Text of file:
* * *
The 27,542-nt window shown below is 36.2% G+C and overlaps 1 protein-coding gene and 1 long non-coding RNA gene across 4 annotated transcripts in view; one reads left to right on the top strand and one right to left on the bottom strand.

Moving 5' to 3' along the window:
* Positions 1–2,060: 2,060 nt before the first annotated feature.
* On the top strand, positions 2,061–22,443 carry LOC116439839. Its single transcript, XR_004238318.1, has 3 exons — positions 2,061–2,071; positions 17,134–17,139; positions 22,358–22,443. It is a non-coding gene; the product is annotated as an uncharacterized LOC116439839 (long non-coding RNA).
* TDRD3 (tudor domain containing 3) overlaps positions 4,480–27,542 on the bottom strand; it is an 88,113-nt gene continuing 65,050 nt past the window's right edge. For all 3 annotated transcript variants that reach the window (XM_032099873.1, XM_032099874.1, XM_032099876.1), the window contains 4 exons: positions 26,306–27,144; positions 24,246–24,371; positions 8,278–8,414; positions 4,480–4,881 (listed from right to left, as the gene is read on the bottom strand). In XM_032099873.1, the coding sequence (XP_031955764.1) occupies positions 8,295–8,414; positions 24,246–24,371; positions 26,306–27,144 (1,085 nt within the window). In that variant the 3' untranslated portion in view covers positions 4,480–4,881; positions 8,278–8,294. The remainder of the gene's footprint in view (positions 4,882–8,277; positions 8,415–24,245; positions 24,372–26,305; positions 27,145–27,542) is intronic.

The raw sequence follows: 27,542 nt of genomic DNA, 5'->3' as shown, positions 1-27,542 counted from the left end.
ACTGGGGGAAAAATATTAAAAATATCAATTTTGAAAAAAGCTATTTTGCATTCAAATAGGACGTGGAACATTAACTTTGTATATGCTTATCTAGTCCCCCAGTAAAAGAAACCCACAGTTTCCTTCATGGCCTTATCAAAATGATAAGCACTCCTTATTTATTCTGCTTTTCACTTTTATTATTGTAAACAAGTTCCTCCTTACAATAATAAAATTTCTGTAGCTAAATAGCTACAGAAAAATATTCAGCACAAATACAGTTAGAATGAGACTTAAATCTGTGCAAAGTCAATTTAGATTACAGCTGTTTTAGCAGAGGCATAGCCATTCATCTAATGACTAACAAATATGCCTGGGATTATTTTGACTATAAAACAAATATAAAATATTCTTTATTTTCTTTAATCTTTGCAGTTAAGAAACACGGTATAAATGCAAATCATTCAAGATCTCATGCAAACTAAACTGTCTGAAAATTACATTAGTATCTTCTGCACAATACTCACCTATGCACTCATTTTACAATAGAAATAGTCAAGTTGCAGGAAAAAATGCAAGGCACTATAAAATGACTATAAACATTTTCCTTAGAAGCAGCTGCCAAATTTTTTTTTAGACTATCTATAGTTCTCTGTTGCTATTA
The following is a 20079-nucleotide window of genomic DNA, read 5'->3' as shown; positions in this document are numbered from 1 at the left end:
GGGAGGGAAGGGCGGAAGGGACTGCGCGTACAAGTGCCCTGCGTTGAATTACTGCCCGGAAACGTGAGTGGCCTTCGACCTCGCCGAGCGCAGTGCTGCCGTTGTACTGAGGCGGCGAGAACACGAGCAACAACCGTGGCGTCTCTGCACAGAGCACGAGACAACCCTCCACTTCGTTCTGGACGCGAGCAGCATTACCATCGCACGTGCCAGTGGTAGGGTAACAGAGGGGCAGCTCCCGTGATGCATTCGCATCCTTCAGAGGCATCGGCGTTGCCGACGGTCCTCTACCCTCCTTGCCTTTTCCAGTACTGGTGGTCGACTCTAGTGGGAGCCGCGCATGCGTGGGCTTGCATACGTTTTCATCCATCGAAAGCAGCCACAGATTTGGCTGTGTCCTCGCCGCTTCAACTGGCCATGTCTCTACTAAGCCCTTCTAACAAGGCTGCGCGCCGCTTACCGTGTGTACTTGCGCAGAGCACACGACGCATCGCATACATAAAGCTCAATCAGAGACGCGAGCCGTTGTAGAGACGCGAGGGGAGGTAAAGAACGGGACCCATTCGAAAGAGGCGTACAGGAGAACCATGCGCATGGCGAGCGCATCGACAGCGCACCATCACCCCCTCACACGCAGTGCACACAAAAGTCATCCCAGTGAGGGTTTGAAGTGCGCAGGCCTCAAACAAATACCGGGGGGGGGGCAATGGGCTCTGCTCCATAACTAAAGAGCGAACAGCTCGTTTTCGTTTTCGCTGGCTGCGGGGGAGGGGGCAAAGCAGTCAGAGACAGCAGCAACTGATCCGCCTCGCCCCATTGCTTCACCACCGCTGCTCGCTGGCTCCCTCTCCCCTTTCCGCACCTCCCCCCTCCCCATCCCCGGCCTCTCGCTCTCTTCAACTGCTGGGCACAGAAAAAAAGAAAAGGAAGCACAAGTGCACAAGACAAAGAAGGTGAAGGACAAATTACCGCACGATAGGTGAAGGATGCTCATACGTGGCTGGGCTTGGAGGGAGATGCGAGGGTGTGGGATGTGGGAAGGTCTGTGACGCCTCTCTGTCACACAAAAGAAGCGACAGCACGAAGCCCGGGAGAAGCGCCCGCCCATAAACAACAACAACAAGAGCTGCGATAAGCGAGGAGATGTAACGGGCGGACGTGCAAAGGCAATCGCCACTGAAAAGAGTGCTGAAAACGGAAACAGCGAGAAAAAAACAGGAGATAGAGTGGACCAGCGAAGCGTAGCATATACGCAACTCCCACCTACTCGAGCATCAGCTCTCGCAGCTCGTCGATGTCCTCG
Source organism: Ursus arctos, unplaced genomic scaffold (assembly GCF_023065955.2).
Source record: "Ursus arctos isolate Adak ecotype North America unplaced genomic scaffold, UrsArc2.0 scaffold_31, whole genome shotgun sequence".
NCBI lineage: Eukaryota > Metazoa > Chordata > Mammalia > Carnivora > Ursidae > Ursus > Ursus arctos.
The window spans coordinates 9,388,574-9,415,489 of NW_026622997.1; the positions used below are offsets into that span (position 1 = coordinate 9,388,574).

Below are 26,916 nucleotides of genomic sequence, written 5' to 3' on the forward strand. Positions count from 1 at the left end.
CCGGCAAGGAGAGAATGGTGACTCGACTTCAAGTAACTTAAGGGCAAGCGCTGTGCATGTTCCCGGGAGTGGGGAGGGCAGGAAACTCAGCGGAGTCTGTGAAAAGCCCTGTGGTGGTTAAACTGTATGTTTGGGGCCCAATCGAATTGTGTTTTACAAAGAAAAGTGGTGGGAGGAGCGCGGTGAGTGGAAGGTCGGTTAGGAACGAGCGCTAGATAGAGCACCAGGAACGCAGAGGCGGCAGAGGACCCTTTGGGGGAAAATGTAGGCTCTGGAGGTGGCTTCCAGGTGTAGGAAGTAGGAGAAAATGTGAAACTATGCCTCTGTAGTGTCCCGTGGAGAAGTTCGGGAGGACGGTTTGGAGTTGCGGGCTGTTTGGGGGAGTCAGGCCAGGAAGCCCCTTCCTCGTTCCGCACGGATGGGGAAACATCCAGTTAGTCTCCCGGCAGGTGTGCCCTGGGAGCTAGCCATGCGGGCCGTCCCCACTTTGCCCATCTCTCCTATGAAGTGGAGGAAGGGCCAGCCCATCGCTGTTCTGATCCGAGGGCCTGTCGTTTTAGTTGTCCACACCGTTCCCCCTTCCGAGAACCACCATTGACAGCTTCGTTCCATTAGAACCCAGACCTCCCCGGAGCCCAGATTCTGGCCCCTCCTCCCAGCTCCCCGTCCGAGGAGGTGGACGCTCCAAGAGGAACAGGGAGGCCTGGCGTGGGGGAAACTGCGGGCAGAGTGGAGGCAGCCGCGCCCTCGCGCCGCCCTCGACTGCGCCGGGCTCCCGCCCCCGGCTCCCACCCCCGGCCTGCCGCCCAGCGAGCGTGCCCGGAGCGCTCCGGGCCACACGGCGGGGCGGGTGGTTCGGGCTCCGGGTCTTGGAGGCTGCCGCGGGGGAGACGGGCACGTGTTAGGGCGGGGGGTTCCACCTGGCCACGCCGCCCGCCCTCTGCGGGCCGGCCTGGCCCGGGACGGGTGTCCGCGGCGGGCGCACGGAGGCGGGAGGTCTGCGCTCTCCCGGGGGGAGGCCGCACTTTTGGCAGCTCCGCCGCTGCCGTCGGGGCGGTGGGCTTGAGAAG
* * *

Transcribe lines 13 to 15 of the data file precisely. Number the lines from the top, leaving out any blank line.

The window spans coordinates 9,388,574-9,415,489 of NW_026622997.1; the positions used below are offsets into that span (position 1 = coordinate 9,388,574).

Below are 26,916 nucleotides of genomic sequence, written 5' to 3' on the forward strand. Positions count from 1 at the left end.
CCGGCAAGGAGAGAATGGTGACTCGACTTCAAGTAACTTAAGGGCAAGCGCTGTGCATGTTCCCGGGAGTGGGGAGGGCAGGAAACTCAGCGGAGTCTGTGAAAAGCCCTGTGGTGGTTAAACTGTATGTTTGGGGCCCAATCGAATTGTGTTTTACAAAGAAAAGTGGTGGGAGGAGCGCGGTGAGTGGAAGGTCGGTTAGGAACGAGCGCTAGATAGAGCACCAGGAACGCAGAGGCGGCAGAGGACCCTTTGGGGGAAAATGTAGGCTCTGGAGGTGGCTTCCAGGTGTAGGAAGTAGGAGAAAATGTGAAACTATGCCTCTGTAGTGTCCCGTGGAGAAGTTCGGGAGGACGGTTTGGAGTTGCGGGCTGTTTGGGGGAGTCAGGCCAGGAAGCCCCTTCCTCGTTCCGCACGGATGGGGAAACATCCAGTTAGTCTCCCGGCAGGTGTGCCCTGGGAGCTAGCCATGCGGGCCGTCCCCACTTTGCCCATCTCTCCTATGAAGTGGAGGAAGGGCCAGCCCATCGCTGTTCTGATCCGAGGGCCTGTCGTTTTAGTTGTCCACACCGTTCCCCCTTCCGAGAACCACCATTGACAGCTTCGTTCCATTAGAACCCAGACCTCCCCGGAGCCCAGATTCTGGCCCCTCCTCCCAGCTCCCCGTCCGAGGAGGTGGACGCTCCAAGAGGAACAGGGAGGCCTGGCGTGGGGGAAACTGCGGGCAGAGTGGAGGCAGCCGCGCCCTCGCGCCGCCCTCGACTGCGCCGGGCTCCCGCCCCCGGCTCCCACCCCCGGCCTGCCGCCCAGCGAGCGTGCCCGGAGCGCTCCGGGCCACACGGCGGGGCGGGTGGTTCGGGCTCCGGGTCTTGGAGGCTGCCGCGGGGGAGACGGGCACGTGTTAGGGCGGGGGGTTCCACCTGGCCACGCCGCCCGCCCTCTGCGGGCCGGCCTGGCCCGGGACGGGTGTCCGCGGCGGGCGCACGGAGGCGGGAGGTCTGCGCTCTCCCGGGGGGAGGCCGCACTTTTGGCAGCTCCGCCGCTGCCGTCGGGGCGGTGGGCTTGAGAAG